Clients often tell me that once they start exercising, healthier eating follows with less effort. I assumed this was due to self-talk such as “I’m not going to mess up my great exercise regimen with unhealthy foods.” But a recent study in Obesity Biology and Integrated Physiology (March 2018) provided new food for thought.
Fennel has a licorice taste to it so I believed it was offered as a breath freshener. But there is more. Fennel seeds contain estragole, and anethole. These substances have antioxidant, digestive and anti-flatulent properties. A great way to end a meal.
The standard food recommendations to preventing traveler’s diarrhea are to drink bottled water, don’t use ice and eat only cooked vegetables and fruits that can be peeled. And wash hands and eating surfaces.
Forty years ago, with a bachelor’s degree in sociology and few job opportunities, I realized it was time to reevaluate where my professional passion was and whether could I make a living following the dream. As a child I spent weekends working in my father’s deli, making thick roast beef sandwiches and trying my best to slice a thin sliver of lox. I also saw my father suffer most of his life with ulcers, ultimately getting half his stomach removed. It seemed the study of nutrition would combine my love of food with the tools to help people with digestive disorders.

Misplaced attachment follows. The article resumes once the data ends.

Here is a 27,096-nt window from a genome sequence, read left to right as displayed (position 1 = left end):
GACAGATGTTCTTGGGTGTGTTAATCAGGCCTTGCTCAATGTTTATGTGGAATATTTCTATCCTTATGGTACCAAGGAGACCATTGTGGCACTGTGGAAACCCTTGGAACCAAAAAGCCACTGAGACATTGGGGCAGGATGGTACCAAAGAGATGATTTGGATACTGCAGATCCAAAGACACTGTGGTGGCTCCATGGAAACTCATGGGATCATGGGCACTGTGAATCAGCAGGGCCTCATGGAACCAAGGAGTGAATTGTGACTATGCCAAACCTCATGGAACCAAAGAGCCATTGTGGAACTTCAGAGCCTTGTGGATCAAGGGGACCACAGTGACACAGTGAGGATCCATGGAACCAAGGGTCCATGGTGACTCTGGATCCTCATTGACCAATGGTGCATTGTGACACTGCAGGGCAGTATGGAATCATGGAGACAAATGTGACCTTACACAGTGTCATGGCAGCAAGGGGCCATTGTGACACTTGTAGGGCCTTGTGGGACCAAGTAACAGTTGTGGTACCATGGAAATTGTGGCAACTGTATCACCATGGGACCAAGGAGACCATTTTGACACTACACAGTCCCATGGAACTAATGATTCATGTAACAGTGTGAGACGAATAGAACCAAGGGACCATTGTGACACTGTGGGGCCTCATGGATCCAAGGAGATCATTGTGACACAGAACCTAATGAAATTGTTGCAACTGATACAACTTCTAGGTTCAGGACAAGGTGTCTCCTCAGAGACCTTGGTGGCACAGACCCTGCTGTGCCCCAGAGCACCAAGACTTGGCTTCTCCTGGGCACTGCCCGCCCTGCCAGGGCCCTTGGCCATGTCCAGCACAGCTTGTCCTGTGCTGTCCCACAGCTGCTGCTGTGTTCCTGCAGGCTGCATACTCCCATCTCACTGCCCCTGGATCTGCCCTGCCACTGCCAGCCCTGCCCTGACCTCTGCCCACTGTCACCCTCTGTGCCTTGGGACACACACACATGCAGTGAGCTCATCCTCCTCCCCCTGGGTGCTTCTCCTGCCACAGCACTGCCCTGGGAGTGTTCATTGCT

A new study in the New England Journal of Medicine found that people who changed their diet and added healthier foods — more fruits and vegetables, fatty fish and fiber-rich beans — were more likely to live longer.